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A new shine on a familiar face

Commemorative sculpture gets a facelift

Malcolm Gorrill
Northern News Services

Inuvik (Aug 03/01) - It's been years since the commemorative sculpture has looked so good.

Last week artists Allyson Simmie and Mathew Nuqingaq spent about an hour applying a coating of linseed oil to the sculpture in front of the Western Arctic Regional Visitors Centre.

Mathew Nuqingaq of Iqaluit gives the commemorative sculpture in front of the Western Arctic Regional Visitors Centre a coating of oil. - Malcolm Gorrill/NNSL photo

The sculpture was made in 1998 in part to celebrate the creation of Nunavut, as well as the 10th anniversary of the Great Northern Arts Festival.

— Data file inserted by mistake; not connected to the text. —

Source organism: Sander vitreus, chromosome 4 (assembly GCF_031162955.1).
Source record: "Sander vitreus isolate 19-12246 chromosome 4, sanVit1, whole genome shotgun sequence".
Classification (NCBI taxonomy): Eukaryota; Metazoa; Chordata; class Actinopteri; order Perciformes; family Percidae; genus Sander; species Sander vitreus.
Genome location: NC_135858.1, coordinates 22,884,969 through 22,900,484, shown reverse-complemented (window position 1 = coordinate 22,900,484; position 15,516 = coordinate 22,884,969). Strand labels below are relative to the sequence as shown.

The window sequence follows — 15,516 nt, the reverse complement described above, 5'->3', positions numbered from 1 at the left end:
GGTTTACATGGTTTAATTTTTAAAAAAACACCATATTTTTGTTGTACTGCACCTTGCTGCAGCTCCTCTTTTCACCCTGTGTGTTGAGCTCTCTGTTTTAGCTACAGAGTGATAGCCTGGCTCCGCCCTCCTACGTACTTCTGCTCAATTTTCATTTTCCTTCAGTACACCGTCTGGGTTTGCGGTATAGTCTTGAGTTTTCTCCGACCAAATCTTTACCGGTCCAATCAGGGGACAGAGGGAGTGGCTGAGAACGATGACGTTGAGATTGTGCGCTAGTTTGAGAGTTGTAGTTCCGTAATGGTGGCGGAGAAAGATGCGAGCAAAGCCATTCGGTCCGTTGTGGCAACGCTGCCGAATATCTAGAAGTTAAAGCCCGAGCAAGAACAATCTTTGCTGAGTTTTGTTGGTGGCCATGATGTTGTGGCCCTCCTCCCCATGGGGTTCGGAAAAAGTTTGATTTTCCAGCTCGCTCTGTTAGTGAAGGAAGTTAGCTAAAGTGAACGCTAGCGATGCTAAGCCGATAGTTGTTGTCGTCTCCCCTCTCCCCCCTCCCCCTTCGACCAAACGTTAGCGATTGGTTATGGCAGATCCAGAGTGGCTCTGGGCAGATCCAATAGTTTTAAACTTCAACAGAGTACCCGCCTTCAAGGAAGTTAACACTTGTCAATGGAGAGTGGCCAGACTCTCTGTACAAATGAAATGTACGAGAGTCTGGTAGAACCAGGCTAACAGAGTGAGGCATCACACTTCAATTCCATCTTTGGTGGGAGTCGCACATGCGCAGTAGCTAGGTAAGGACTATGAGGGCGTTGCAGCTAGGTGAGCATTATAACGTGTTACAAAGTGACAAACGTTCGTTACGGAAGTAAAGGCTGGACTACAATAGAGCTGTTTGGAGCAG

Simmie was one of five people who created the sculpture. Originally from Nova Scotia, Simmie moved to Iqaluit in 1994 to teach the jewelry program at Arctic College. She explained that she still spends a lot of her time in the North.

While joking with Nuqingaq of Iqaluit, Simmie said the coating of oil will protect the rock and seal it from the elements.

"It's good for people here to see there's ongoing care for it," Simmie said.

The other artists who worked on the sculpture were Eli Nasogaluak and Bill Nasogaluak of Tuktoyaktuk, Paul Malliki of Repulse Bay, and Dolphus Cadieux of Yellowknife.

Simmie said two caribou carvings on the commemorative sculpture have been vandalized. She is making a mould made from a set of sterling silver antlers that were on it so the caribou can be repaired.

Simmie and Nuqingaq were in Inuvik to take part in the Great Northern Arts Festival. This was the fourth one Simmie has been to, and she said the festival is amazing each year.

Nuqingaq said this year's festival lived up to its name, and that the best part was meeting up with old friends, as well as making new ones.